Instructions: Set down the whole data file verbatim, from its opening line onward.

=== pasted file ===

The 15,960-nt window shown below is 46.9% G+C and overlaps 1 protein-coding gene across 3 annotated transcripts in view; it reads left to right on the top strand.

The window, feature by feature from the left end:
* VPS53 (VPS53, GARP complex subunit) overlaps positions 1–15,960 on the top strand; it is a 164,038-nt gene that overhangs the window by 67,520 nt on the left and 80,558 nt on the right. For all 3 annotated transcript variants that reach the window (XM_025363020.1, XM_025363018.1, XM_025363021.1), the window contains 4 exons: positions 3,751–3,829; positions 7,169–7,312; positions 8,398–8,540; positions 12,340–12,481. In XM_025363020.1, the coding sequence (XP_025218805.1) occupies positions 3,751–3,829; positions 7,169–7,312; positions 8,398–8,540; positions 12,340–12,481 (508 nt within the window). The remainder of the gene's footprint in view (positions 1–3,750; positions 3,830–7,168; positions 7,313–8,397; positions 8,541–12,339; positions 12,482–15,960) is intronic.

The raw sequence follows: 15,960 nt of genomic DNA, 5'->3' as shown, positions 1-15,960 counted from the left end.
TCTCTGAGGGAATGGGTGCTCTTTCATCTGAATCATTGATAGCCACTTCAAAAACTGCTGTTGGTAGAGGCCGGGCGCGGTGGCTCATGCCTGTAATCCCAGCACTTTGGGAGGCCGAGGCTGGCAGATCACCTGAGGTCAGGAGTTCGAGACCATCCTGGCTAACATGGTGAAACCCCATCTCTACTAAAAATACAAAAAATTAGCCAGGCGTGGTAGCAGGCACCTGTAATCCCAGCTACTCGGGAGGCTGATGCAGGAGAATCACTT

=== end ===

The 15,960-nt window shown below is 46.9% G+C and overlaps 1 protein-coding gene across 3 annotated transcripts in view; it reads left to right on the top strand.

The window, feature by feature from the left end:
* VPS53 (VPS53, GARP complex subunit) overlaps positions 1–15,960 on the top strand; it is a 164,038-nt gene that overhangs the window by 67,520 nt on the left and 80,558 nt on the right. For all 3 annotated transcript variants that reach the window (XM_025363020.1, XM_025363018.1, XM_025363021.1), the window contains 4 exons: positions 3,751–3,829; positions 7,169–7,312; positions 8,398–8,540; positions 12,340–12,481. In XM_025363020.1, the coding sequence (XP_025218805.1) occupies positions 3,751–3,829; positions 7,169–7,312; positions 8,398–8,540; positions 12,340–12,481 (508 nt within the window). The remainder of the gene's footprint in view (positions 1–3,750; positions 3,830–7,168; positions 7,313–8,397; positions 8,541–12,339; positions 12,482–15,960) is intronic.

The raw sequence follows: 15,960 nt of genomic DNA, 5'->3' as shown, positions 1-15,960 counted from the left end.
TCTCTGAGGGAATGGGTGCTCTTTCATCTGAATCATTGATAGCCACTTCAAAAACTGCTGTTGGTAGAGGCCGGGCGCGGTGGCTCATGCCTGTAATCCCAGCACTTTGGGAGGCCGAGGCTGGCAGATCACCTGAGGTCAGGAGTTCGAGACCATCCTGGCTAACATGGTGAAACCCCATCTCTACTAAAAATACAAAAAATTAGCCAGGCGTGGTAGCAGGCACCTGTAATCCCAGCTACTCGGGAGGCTGATGCAGGAGAATCACTT